In the past three months, the “Balkans United for Clean Air” campaign has helped gather a network of more than 520 organizations, individuals, and experts, with the goal of informing Western Balkans citizens about air pollution’s causes, consequences, and possible solutions which could improve air quality.
With this campaign, they intended to point out the fact that all of us from the Western Balkans have sufficient potential, knowledge, and capacity to work together in the spirit of solidarity, so as to solve the problem of air pollution.
The government and local self-governments are legally obligated to monitor air pollution, inform the citizens on the results and create plans and implement improvement measures when the permitted ceilings are exceeded. Despite significant advancements that took place since the establishment of the air quality monitoring stations and the systems which keep the public informed in the region’s states, the quality and amount of data have not reached satisfactory levels, and the official results need to be much more available and clear.
If it weren’t for the popular websites and mobile applications that provide real-time data from the majority of stations in the world, the inhabitants of many cities would have to rely on local institution websites’ information. Those are still often belated and the data is not presented in an easily understandable manner.
Furthermore, many areas including urban ones, are yet to be covered by monitoring stations or still lack measurements of all the relevant pollutants. The inhabitants of sparsely populated areas and people without access to the internet are mostly kept in the dark. If they received information on outdoor, i.e. ambient air pollution reaching dangerous levels, they could limit their outdoor activities and keep their windows closed until the situation improves, as is recommended in such situations.
Citizens have the right to be informed about the air pollution levels and be notified of any change that occurs. Local and state institutions must inform the citizens in a timely manner, similar to when the water quality drops in the supply system, or when the concentration of allergens in the air or the solar ultraviolet radiation increase.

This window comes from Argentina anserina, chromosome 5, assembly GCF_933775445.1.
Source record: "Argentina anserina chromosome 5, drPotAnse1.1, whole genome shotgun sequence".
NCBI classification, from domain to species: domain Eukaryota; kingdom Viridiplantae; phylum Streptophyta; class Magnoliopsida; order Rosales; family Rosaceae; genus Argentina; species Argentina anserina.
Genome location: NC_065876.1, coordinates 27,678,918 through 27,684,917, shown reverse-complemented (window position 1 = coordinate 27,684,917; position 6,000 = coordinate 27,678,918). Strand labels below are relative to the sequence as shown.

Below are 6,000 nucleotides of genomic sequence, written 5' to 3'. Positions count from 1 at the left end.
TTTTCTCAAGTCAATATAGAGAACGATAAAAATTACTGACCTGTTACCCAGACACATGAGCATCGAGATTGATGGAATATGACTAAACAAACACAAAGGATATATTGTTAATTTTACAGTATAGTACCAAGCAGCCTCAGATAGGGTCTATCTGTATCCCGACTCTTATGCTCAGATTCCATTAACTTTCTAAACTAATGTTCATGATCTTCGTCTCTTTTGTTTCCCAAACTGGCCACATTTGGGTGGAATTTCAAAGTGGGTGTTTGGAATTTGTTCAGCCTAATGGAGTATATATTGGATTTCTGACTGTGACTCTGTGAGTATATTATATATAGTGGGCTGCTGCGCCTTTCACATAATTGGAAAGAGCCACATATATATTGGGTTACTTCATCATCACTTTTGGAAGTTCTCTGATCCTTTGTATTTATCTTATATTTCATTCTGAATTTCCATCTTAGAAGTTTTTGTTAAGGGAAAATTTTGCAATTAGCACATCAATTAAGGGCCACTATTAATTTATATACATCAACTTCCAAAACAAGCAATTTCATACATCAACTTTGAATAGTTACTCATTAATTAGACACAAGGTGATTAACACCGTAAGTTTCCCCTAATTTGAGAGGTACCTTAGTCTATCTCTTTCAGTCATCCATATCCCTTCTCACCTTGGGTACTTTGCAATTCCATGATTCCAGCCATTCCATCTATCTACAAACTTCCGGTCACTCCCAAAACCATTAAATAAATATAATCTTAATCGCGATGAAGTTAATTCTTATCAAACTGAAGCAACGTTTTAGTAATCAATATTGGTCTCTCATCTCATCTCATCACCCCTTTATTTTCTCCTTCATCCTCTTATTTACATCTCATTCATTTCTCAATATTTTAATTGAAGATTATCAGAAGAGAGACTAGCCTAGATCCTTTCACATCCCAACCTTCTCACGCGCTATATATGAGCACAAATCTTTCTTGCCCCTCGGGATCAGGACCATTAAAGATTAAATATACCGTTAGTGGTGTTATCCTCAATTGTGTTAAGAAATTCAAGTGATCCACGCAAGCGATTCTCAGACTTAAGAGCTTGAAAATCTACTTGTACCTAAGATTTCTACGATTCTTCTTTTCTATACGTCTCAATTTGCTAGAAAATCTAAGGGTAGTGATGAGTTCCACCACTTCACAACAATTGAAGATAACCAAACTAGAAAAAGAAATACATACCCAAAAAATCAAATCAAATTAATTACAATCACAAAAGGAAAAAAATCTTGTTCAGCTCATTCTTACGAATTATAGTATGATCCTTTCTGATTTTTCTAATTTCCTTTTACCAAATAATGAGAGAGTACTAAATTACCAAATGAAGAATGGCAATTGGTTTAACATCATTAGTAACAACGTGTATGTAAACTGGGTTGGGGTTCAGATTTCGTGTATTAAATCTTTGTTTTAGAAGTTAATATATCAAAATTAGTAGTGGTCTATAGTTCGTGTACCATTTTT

The necessity of breathing clean and healthy air has united us in our solidarity-based struggle within the “Balkans United for Clean Air” campaign, which was initiated by the European Fund for the Balkans, in partnership with the organizations Right to the City, Renewables and Environmental Regulatory Institute (RERI), Belgrade Open School (BOŠ) (Belgrade, Serbia); Environmental and Territorial Management Institute (Tirana, Albania); Ekoforum (Zenica, BiH), Centre for Ecology and Energy (Tuzla, BiH); Sbunker (Pristina, Kosovo); Air Care (Skopje, North Macedonia), and OZON (Podgorica, Montenegro).
In cooperation with the region’s exports, they have dealt with topics including air pollution and its consequences on citizens’ mortality and health; its impact on fertility rate; air pollution caused by the large polluters and the industry; air pollution in correlation with the COVID-19 pandemic.
Apart from informing citizens, they wanted to build connections between regional organizations and activists and send a message that we all want to breathe clean air and that the struggle to that end is one based on unity and solidarity.
The campaign was joined by more than 520 individuals and organizations and activists from the entire region. Furthermore, content, articles, and messages have reached more than 650,000 people in the Western Balkans via social media alone, while the traditional media have published more than 500 articles, announcements, interviews.
The struggle for clean air continues. The organization will maintain efforts to raise the citizens’ knowledge on this issue, as well as advocate for solutions, in order to reduce air pollution and improve the quality of life in the Western Balkans.
“We, the citizens of Albania, Bosnia and Herzegovina, Montenegro, Kosovo, North Macedonia and Serbia, are equally exposed to airborne harmful substances, regardless of age, sex, religion, national affiliation and the language we speak. “
They added that by “building on our achieved results, we, the organizations that have run the regional campaign “Balkans United for Clean Air”, have decided to take our campaign to the next level by transforming it into a regional network. As was the campaign, so will the network remain open to all organizations committed to this solidarity-based struggle for clean and healthy air for all of us.”